Freedom after speech

ROSES AND THORNS - Pia Roces Morato - The Philippine Star

The 1987 Constitution dictates in Article III, Section 4 that “No law shall be passed abridging the freedom of speech, of expression, or of the press, or the right of the people peaceably to assemble and petition the government for redress of grievances.” Straightforwardly, perhaps one can easily assume that it is a birthright to freely speak and express one’s opinion. While to a certain extent it is true, on the other hand, one must also understand that freedom of expression has its limitations and, more so, its repercussions.

Our legal system for one underlined the restrictions on freedom of speech when it conflicts with other rights and protections, such as in the cases of libel, slander, pornography, obscenity, fighting words, threats and intellectual property. It is a given that the right to free speech is a constitutional protection that enables individuals and communities alike to present their ideas without fear of being censored by the government.

An exchange of ideas among people keeps a democracy healthy, and presenting our views to the public allows us to come up with solutions to problems and participate in society. Quite obviously therefore, the end goal is solutions based and the process entails for us to provide a better way of doing things. That being said, a solution-oriented mind is the proper way of addressing a problem when it comes to our freedom of expression. On the other hand, our right to express ourselves also comes with accountability, as the disadvantages of it subject us all to wrongly encourage violence against other members of society through the spread of misinformation.

Freedom of speech is a broad right that encompasses almost every aspect of communication and when it comes to the press, it too shares the responsibility to disseminate truthful information. Defamation, for one, is not a protected form of speech as it is meant to hurt a person’s reputation. As we know, Filipinos spend so much time on social media, a battlefield that makes many Filipinos susceptible to disinformation and, in the case of cyber libel, an act is considered defamatory if the words used in the statement malign or induce suspicion, thus giving rise to erroneous charges that destroy an individual’s reputation.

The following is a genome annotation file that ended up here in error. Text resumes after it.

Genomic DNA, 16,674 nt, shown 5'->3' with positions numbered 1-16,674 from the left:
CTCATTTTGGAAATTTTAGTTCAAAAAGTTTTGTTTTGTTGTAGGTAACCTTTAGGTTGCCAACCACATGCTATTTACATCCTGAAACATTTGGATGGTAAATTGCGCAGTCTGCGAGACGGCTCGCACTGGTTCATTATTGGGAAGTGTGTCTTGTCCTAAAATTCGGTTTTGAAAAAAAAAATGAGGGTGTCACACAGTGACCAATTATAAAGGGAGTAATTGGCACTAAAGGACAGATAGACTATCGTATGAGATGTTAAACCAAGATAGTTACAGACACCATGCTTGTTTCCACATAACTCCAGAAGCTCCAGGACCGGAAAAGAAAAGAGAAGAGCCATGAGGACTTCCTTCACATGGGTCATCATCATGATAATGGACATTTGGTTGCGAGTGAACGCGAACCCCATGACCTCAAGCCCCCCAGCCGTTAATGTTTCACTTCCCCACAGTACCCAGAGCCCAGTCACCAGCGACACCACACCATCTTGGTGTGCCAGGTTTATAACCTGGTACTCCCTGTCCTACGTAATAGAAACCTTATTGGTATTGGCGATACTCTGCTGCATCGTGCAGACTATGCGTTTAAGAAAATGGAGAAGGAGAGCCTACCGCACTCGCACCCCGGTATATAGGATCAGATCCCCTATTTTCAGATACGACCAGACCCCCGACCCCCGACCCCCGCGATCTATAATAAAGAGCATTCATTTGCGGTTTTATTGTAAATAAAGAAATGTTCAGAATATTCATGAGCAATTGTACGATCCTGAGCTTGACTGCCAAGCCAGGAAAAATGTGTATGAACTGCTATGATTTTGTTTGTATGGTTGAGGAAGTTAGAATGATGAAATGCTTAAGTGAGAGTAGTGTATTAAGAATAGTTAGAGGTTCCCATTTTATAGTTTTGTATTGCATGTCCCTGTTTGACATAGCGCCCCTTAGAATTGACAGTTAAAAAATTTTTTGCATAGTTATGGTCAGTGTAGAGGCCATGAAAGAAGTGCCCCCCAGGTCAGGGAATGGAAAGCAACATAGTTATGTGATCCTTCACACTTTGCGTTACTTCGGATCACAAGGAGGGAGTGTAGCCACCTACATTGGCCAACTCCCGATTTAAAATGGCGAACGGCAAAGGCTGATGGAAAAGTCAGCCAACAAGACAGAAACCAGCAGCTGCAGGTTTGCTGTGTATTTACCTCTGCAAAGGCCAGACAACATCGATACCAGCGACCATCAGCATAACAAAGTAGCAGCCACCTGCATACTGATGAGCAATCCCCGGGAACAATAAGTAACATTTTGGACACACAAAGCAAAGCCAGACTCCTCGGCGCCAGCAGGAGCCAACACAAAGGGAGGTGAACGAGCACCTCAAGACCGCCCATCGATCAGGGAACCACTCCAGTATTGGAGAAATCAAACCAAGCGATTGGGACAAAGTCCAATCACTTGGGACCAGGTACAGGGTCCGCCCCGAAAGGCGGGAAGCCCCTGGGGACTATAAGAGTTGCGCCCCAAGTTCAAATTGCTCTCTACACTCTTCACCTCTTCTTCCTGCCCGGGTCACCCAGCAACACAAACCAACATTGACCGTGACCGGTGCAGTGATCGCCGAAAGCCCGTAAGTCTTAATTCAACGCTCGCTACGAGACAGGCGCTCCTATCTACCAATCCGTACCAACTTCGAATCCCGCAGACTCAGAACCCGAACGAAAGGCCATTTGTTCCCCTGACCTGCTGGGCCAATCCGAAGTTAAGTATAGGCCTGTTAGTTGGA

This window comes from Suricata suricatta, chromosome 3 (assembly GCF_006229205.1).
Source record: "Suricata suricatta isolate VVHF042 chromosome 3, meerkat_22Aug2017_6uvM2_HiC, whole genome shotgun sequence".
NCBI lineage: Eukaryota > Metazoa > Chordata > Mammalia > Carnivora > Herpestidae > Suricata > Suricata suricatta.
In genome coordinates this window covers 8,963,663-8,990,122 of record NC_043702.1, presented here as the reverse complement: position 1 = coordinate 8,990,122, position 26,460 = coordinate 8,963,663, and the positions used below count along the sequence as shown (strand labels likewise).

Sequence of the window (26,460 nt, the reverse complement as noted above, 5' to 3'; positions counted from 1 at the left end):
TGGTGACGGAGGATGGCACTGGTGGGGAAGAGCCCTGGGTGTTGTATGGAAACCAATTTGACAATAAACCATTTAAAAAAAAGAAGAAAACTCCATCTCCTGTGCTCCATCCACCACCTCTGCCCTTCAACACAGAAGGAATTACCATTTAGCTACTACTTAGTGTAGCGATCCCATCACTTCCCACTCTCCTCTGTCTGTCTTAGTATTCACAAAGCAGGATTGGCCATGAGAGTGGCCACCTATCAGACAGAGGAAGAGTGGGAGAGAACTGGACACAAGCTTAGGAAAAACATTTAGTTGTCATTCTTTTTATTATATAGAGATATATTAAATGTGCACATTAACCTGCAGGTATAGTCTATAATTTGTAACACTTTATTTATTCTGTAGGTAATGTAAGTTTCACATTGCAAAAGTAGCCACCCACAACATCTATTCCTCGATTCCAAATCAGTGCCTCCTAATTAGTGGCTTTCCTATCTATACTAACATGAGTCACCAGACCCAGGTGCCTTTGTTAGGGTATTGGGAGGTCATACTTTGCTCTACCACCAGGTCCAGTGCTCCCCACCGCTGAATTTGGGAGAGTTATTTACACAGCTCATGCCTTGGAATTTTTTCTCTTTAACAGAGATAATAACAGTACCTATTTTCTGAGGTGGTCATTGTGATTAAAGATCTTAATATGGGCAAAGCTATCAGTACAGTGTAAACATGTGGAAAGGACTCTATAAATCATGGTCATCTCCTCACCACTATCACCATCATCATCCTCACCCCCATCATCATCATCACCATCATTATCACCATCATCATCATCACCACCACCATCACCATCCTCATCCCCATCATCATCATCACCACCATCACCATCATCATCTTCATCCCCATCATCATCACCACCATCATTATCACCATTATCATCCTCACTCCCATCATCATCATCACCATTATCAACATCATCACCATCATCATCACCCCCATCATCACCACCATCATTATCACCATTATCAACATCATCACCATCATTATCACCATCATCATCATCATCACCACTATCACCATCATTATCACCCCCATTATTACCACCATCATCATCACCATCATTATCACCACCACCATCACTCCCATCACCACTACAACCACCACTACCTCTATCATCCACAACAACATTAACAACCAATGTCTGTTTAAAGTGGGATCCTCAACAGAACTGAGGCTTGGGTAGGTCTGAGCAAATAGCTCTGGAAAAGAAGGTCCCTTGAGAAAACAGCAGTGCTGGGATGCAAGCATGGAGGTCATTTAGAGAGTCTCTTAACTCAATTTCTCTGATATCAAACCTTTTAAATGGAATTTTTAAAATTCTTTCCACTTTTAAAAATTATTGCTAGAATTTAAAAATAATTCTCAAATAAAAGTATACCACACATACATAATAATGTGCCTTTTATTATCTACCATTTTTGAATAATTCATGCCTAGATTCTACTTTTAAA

At this point in time, we have found ourselves so enthralled by the internet, especially the youth, who have had no choice but to pursue their education online during the pandemic. It has been difficult for both parents and teachers to monitor information learners have come across over the internet but nevertheless, I consider it a stride for many of us in terms of our awareness as we continue to point out fake news.

Having said this, it has become our clear responsibility to further protect young minds through digital literacy as we teach them about “speech” that crosses the line. There is a need for all of us to evaluate and communicate our ideas not only clearly but also carefully. That is what freedom comes with — a responsibility. It should in itself carry discipline as even the fundamental rights of our Constitution come with a collection of limitations. All freedoms and rights are constrained the moment they bump up against the rights of others and, for our own protection, we must abide by the rules.

An act of intimidation as expressed by some on the curtailment of freedom of expression can only be a statement made by someone who has failed to understand the Constitution and, at the very least, unable to live, learn and communicate within the set boundaries as provided by law.


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